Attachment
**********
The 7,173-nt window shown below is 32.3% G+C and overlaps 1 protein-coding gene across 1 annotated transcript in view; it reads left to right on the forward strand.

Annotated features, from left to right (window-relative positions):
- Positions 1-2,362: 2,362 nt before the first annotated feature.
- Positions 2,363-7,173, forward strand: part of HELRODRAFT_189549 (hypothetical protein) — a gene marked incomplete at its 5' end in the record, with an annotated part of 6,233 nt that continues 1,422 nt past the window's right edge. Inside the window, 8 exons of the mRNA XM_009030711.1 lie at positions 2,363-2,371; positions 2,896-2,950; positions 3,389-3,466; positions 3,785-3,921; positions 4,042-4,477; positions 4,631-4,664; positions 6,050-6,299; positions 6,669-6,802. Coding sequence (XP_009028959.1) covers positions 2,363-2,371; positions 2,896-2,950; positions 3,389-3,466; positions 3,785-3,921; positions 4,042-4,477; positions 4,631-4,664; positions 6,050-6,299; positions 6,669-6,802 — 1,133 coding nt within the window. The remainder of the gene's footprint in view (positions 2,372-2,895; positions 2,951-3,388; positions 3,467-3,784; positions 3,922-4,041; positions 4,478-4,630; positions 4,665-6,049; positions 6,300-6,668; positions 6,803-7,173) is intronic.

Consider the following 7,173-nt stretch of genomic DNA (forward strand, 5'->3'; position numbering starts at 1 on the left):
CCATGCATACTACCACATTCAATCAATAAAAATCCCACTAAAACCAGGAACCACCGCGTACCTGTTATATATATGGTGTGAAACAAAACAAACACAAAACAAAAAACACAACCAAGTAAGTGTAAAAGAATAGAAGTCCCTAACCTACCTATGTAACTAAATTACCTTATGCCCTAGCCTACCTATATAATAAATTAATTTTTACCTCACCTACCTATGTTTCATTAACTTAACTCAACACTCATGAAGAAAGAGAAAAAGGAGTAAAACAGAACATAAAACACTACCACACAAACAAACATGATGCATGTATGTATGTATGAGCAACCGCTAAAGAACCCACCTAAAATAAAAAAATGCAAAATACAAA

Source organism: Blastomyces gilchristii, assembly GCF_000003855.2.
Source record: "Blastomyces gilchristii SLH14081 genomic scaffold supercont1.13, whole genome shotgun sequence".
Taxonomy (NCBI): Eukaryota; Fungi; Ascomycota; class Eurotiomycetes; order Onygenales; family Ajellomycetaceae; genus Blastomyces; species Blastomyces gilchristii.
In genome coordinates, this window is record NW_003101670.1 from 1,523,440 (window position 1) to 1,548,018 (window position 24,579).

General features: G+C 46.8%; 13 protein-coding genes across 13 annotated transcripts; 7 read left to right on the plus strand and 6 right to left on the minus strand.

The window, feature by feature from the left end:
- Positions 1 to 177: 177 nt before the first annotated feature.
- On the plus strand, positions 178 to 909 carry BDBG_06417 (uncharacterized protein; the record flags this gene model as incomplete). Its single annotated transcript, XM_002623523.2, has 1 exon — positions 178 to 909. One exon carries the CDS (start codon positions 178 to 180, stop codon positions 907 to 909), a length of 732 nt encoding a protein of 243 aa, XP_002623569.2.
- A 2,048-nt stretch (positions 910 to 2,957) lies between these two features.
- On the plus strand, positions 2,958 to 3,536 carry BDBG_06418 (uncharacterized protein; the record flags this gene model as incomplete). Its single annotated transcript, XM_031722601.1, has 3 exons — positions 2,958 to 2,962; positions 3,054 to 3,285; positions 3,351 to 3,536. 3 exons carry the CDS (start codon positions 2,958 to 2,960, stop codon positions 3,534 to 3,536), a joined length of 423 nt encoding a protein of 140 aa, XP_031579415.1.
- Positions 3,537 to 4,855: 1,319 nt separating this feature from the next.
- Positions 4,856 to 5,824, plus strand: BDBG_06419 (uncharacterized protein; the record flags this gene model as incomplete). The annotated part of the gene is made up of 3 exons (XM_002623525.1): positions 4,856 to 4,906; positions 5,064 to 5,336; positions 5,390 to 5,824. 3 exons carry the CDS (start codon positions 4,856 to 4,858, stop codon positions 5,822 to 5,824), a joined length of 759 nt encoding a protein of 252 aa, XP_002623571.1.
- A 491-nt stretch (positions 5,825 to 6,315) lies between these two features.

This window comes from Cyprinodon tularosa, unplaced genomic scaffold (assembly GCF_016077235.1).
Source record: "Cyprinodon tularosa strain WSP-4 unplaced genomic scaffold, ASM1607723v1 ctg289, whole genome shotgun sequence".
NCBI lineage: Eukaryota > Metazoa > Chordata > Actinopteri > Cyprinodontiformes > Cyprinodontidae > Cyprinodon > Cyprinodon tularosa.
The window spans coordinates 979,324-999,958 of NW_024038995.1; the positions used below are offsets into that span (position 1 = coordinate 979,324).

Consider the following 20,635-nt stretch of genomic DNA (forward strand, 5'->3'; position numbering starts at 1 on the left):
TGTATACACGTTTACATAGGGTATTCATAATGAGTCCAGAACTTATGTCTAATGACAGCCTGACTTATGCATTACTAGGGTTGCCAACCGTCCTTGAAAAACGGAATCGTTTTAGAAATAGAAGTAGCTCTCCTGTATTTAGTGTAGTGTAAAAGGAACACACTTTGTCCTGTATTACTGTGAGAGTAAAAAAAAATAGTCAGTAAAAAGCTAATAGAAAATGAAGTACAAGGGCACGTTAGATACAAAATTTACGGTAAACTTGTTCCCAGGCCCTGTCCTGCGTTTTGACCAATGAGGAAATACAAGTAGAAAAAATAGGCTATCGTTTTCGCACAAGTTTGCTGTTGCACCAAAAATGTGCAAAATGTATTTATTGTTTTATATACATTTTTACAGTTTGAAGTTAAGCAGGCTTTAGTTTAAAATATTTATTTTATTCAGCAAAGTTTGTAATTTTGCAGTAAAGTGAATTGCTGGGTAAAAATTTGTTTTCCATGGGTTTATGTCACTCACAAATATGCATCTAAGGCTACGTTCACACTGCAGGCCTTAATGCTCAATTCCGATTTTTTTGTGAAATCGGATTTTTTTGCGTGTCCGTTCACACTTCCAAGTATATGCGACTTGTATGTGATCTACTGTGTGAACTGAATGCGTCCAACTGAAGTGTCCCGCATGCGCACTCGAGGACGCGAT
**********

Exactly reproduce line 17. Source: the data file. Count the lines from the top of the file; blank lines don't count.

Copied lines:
- Positions 3,537 to 4,855: 1,319 nt separating this feature from the next.